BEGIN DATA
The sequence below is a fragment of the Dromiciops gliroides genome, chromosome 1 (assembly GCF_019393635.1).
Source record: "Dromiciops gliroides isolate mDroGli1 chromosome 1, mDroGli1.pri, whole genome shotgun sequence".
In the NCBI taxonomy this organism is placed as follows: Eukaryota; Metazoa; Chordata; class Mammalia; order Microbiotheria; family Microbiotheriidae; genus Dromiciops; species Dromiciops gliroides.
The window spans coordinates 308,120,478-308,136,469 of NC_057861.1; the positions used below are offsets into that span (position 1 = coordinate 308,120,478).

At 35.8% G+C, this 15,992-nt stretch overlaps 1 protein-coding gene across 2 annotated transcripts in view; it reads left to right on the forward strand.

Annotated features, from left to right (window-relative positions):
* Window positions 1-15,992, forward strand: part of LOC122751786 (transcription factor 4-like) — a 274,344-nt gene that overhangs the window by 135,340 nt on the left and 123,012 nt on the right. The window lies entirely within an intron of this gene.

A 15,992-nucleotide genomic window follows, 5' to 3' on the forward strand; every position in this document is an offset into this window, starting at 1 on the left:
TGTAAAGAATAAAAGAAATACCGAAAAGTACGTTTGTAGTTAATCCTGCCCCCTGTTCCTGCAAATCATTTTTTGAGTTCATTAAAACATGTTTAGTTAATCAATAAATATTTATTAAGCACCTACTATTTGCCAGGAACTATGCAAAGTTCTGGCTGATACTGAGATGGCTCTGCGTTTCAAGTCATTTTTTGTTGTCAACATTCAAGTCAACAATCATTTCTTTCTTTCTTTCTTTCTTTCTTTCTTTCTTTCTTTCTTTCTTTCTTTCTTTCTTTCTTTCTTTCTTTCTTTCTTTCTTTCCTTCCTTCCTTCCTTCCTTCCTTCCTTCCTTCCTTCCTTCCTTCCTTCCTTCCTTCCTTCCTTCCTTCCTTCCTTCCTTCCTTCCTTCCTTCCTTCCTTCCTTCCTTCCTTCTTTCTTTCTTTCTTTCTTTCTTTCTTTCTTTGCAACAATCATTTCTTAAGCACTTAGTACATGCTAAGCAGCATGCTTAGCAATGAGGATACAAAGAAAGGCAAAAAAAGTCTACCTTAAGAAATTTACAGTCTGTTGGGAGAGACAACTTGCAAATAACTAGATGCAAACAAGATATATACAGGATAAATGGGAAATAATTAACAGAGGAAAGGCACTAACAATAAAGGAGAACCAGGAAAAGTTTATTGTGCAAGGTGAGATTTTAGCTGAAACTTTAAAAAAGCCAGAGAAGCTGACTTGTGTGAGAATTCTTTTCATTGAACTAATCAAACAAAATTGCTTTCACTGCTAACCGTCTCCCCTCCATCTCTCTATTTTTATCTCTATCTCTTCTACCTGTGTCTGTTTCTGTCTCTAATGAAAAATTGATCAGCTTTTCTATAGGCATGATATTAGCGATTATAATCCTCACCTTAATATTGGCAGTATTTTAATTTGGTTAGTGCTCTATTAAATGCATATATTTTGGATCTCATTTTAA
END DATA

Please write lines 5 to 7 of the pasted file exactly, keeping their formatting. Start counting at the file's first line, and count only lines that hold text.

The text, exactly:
At 35.8% G+C, this 15,992-nt stretch overlaps 1 protein-coding gene across 2 annotated transcripts in view; it reads left to right on the forward strand.

Annotated features, from left to right (window-relative positions):
* Window positions 1-15,992, forward strand: part of LOC122751786 (transcription factor 4-like) — a 274,344-nt gene that overhangs the window by 135,340 nt on the left and 123,012 nt on the right. The window lies entirely within an intron of this gene.